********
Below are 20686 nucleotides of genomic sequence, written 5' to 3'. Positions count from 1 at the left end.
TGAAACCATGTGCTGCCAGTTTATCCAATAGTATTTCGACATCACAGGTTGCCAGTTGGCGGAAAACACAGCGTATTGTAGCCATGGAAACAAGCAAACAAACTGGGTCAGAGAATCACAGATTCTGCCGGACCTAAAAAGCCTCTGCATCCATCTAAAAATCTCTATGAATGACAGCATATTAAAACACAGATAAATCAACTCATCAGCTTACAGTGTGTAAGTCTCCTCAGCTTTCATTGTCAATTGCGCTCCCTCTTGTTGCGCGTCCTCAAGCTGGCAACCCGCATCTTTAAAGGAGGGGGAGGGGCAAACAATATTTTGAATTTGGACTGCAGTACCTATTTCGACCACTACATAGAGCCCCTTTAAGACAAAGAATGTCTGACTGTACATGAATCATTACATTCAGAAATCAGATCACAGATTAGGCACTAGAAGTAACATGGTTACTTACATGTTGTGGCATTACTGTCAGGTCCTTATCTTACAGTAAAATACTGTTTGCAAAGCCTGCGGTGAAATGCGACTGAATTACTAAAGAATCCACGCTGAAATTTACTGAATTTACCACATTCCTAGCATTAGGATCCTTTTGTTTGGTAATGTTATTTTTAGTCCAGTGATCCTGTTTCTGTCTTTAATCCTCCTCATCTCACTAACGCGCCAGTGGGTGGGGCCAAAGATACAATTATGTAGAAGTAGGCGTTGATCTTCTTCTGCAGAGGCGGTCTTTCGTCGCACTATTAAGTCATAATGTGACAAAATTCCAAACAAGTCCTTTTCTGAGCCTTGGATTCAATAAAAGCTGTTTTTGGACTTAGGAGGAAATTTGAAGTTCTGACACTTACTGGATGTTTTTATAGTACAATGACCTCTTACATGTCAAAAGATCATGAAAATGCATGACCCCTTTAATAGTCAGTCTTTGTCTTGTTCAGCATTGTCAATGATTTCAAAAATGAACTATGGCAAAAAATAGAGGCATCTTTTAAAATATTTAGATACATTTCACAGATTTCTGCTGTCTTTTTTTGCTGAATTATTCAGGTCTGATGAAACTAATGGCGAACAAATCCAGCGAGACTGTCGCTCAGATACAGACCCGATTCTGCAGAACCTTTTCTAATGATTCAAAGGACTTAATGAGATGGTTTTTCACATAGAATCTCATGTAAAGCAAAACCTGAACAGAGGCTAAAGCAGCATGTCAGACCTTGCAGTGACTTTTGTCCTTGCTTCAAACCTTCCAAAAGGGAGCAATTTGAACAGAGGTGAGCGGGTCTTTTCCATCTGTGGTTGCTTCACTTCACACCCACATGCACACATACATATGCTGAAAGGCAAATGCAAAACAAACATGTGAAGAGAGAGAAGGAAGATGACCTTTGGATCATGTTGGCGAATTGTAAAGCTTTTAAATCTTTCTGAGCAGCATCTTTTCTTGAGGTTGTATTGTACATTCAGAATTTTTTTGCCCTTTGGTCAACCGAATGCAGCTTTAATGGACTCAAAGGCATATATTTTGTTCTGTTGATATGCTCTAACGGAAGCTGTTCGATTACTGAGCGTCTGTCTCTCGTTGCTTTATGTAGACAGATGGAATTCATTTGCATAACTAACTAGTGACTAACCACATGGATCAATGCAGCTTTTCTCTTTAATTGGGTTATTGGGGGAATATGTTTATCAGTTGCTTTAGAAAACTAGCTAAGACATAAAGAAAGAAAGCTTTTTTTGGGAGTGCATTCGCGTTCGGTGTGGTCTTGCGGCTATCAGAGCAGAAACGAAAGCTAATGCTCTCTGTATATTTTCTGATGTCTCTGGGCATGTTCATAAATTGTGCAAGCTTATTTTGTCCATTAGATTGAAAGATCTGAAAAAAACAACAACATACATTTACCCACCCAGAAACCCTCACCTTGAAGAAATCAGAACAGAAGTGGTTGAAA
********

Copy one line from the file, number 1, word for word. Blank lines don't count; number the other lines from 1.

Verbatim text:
Below are 20686 nucleotides of genomic sequence, written 5' to 3'. Positions count from 1 at the left end.